Yes, there have been enormous fines as it was substantiated that Wall Street banks did misrepresent what they knew the risks were. But, the fines are a joke. The ten year olds get to keep our dimes…million and millions of them. The fines are paid much as the ten year old can keep scouring the neighborhood for other five year olds to cheat. Basically, WE pay the fines. Nothing comes out of the ten year old’s pocket.
A related, but just as egregious an example, of this culture are the lightly regulated ‘hedge funds,’ which manage institutional accounts (like your 401k, pension or other retirement account). These funds failed to out-perform the S&P stock index (an unmanaged index of 500 mostly large US stocks – which you can invest in indirectly for almost no cost) in 2014. To be fair, using one year is not adequate, but they have failed to beat the S&P for 6 years in a row. Yet the top 25 managers’ average annual salaries, from fees taken out of the fund’s (your) return, was $464 million. One underperforming hedge fund manager took $1.3 billion in fees for himself out of the fund! (Star and Tribune, May 31, 2015.) Almost unbelievable. And he got paid this to, basically, fail.
The question I’d suggest, is: are these individuals a-holes, or is the culture that allows this behavior the A-hole? Are the Wall Street people ‘in the know’ just being smart and getting away with what the system allows and waltzing away with the spoils as a result of their knowledge? Is the ten year old an a-hole for using his knowledge to…is it fair to say…cheat the five year old? What if the ten year old had barrels of nickels and traded the five year old for barrels of dimes? Is this now worse because of the extent? What if the five year old was fifty…and lost his home, his retirement? Is that worse, or is the root cause what’s wrong…that you can use knowledge in some cultures to gain advantage unfairly for personal gain at the loss of the common folk?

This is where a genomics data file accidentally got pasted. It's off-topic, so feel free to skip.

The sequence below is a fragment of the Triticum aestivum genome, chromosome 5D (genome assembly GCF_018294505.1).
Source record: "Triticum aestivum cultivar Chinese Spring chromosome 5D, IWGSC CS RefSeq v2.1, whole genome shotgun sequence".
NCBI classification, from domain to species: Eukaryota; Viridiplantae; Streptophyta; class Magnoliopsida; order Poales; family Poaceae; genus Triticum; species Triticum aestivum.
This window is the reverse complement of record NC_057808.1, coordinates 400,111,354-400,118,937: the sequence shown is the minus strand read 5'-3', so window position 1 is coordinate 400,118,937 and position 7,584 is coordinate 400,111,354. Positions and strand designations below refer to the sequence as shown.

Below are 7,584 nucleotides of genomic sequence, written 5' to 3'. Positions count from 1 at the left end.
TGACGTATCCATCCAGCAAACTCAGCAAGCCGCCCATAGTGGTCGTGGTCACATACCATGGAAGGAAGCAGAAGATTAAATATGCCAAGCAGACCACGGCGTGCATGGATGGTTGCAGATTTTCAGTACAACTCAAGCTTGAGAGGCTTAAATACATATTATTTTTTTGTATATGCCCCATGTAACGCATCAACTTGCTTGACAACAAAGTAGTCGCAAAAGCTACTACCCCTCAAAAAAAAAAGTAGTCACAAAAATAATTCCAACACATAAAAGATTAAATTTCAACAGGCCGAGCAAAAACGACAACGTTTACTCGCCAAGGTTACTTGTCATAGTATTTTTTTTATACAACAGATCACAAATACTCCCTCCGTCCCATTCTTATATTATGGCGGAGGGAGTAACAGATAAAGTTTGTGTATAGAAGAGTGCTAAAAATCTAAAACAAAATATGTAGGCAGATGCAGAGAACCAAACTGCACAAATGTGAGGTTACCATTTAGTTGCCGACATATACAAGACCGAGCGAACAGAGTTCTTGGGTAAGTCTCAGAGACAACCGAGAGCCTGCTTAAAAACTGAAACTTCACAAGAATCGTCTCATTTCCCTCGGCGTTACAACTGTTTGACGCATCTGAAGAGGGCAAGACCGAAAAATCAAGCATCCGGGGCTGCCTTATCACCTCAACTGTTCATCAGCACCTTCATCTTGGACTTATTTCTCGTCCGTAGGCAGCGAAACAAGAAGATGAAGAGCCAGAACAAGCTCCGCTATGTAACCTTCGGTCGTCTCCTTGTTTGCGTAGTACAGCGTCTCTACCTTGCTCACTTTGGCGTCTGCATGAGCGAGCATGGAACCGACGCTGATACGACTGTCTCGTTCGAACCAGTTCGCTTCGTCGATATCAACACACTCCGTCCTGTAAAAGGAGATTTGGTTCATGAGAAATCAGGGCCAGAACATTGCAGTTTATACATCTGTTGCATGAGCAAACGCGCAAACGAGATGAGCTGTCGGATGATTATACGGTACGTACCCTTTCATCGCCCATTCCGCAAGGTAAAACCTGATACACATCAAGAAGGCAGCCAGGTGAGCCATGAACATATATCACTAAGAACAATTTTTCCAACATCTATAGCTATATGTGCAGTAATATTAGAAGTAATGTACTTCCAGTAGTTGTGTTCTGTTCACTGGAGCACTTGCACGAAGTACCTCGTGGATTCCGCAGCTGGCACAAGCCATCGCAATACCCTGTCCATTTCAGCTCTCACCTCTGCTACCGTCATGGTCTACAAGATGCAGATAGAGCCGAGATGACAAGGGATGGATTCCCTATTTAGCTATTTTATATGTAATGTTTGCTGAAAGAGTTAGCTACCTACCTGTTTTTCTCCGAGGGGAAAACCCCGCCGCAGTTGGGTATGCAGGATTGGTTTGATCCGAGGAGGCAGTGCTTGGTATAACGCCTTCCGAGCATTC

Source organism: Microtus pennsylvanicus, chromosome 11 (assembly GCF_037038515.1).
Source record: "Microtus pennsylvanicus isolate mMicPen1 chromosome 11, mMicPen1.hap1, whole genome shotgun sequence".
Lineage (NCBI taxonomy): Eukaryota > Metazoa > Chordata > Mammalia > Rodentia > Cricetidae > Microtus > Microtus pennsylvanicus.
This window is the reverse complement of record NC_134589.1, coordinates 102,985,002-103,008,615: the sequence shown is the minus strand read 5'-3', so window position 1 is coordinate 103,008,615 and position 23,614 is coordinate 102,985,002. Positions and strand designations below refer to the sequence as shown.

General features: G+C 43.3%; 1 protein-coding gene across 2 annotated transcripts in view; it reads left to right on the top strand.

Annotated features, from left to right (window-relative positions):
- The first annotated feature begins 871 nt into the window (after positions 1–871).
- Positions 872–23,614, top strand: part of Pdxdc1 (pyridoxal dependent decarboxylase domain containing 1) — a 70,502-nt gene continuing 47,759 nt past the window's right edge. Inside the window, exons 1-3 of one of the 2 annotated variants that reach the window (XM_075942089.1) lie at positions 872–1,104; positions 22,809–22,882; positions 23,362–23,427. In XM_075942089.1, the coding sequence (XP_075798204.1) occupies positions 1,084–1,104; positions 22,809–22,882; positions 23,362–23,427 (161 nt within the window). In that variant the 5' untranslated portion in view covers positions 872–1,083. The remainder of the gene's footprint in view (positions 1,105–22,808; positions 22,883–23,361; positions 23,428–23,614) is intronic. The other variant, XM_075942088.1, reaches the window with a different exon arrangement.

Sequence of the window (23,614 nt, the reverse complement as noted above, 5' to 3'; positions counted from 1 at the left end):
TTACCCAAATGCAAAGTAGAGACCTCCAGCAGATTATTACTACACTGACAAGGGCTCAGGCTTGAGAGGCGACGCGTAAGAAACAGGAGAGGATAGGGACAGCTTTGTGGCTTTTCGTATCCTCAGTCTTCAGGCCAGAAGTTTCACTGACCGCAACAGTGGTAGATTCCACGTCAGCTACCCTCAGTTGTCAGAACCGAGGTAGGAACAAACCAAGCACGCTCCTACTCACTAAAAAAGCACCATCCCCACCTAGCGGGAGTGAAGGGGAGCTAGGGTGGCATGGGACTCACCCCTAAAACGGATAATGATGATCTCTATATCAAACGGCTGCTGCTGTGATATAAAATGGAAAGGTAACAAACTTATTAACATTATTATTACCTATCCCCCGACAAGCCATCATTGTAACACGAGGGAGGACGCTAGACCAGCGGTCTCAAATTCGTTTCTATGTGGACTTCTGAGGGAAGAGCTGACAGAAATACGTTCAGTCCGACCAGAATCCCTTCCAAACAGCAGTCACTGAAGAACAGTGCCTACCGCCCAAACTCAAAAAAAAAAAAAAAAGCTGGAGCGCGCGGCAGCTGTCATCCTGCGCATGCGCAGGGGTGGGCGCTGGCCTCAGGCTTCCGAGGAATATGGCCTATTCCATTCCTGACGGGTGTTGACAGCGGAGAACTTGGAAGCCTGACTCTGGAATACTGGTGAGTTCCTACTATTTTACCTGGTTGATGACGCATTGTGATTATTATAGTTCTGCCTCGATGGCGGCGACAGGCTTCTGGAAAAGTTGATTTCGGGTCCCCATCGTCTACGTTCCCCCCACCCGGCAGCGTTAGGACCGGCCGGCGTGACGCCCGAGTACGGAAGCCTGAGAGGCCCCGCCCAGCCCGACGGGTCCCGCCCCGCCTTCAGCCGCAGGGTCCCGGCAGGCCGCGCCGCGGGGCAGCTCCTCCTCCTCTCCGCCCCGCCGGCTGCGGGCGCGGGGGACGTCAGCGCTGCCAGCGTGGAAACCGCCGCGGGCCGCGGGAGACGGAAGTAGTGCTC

If we want to change this culture, the individuals at the top who control the culture have to stop rewarding this behavior. Government imposed fines won’t do it. The top dogs have to be dissuaded by personal pain. If they have to pay a price, themselves, they will be forced to change the culture. If they have been found to intentionally misrepresent risk to their advantage, this is fraud, cheating, and prison should be the consequence. “Claw-back should be natural…they should not be able to keep money they earned fraudulently.
These firms during the ‘great recession’ they caused were considered ‘too big to fail.’ If we had all gone into our banks and asked for our ‘guaranteed’ money during the recession they couldn’t have given it to us, which would have toppled our entire monetary system. So, to add insult to injury, the government bailed them out, giving them money!? Are these people at the top of the banking culture too big to fail? Something must be done as the culture that created the Great Recession is not only still intact but the risk is worse: there are now fewer banks manipulating even more money.
I can write about it, but somebody HAS to do something. There’s another, maybe greater, recession that could happen if we don’t change this a-hole culture that represents one of the most dangerous coups of all time. The kings of the shit pile have to be dethroned.
The question for the psychiatrist: how do these ‘cheaters’ rationalize their actions? I’ll put out there: “If I don’t do it, somebody else will.” What you think?